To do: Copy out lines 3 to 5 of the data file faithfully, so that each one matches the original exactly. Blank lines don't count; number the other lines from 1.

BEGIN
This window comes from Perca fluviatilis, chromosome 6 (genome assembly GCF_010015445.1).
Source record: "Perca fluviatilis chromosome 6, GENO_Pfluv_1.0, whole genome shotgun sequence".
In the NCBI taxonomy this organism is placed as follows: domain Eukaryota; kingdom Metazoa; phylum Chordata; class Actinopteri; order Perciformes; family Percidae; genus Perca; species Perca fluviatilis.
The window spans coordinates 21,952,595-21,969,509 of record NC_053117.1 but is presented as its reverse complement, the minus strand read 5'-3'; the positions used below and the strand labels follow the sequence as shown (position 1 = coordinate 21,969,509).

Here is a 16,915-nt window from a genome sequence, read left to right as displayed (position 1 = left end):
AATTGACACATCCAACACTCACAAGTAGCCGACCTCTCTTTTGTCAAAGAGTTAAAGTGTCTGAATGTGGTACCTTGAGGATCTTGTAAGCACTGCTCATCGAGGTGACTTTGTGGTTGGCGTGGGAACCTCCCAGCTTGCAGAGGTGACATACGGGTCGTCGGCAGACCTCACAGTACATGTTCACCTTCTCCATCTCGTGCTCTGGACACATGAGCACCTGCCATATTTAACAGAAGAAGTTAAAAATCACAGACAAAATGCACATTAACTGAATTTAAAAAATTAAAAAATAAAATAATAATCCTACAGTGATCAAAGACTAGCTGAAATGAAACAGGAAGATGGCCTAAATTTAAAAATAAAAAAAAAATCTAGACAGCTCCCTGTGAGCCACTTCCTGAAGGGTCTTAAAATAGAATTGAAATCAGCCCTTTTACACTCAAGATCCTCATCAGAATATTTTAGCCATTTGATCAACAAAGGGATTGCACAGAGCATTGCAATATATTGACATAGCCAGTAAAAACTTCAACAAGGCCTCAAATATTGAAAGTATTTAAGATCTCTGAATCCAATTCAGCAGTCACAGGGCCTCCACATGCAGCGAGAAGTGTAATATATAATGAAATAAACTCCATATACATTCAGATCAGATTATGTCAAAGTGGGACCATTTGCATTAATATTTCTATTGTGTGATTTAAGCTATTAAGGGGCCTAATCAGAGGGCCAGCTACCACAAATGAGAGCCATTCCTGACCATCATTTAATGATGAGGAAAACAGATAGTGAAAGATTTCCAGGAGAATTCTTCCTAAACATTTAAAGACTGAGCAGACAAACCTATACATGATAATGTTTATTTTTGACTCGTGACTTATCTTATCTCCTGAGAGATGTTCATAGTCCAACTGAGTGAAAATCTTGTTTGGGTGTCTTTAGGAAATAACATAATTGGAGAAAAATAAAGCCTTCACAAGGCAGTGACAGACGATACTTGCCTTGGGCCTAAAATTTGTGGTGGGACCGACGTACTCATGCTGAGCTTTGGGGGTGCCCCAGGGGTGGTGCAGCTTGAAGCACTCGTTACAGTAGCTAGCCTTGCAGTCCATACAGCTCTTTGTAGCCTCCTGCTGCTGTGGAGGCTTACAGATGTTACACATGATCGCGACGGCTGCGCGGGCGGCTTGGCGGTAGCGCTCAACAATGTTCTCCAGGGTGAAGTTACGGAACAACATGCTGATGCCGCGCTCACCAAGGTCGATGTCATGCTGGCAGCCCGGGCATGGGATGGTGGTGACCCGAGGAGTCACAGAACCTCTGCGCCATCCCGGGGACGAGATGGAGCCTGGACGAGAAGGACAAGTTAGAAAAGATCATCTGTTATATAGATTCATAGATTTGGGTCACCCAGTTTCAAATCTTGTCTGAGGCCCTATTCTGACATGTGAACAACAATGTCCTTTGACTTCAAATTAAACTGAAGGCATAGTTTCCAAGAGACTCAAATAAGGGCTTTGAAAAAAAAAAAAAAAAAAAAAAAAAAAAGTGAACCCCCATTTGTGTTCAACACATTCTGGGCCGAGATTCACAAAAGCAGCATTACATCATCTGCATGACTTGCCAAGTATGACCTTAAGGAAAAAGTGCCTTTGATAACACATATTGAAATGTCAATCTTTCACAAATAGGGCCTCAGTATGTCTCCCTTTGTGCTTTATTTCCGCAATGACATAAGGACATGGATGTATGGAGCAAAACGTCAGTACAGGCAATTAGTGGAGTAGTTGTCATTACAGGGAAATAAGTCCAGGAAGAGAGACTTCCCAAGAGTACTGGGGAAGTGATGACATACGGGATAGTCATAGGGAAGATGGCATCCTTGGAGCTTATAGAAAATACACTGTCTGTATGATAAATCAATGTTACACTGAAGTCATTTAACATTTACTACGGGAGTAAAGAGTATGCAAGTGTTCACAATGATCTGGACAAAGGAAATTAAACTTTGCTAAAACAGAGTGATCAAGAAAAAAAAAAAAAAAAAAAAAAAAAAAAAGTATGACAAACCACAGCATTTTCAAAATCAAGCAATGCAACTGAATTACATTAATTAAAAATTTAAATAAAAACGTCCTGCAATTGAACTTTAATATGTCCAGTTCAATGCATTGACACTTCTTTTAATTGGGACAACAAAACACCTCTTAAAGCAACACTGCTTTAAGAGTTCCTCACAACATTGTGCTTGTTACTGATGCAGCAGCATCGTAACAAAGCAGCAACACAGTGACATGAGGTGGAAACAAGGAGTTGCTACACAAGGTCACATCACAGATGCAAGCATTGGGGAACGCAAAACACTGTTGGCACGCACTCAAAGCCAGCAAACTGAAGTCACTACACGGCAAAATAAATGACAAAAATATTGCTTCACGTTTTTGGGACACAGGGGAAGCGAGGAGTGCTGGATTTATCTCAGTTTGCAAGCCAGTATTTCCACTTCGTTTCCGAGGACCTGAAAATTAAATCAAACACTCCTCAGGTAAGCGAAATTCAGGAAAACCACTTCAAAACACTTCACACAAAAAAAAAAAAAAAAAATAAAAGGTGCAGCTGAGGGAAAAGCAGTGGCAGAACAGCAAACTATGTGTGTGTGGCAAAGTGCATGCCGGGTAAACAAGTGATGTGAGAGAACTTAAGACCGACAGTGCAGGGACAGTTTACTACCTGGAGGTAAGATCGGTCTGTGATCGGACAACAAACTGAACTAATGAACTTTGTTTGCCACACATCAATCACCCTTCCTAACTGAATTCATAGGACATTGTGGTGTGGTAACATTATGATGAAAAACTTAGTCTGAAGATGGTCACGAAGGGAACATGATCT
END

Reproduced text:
In the NCBI taxonomy this organism is placed as follows: domain Eukaryota; kingdom Metazoa; phylum Chordata; class Actinopteri; order Perciformes; family Percidae; genus Perca; species Perca fluviatilis.
The window spans coordinates 21,952,595-21,969,509 of record NC_053117.1 but is presented as its reverse complement, the minus strand read 5'-3'; the positions used below and the strand labels follow the sequence as shown (position 1 = coordinate 21,969,509).

Here is a 16,915-nt window from a genome sequence, read left to right as displayed (position 1 = left end):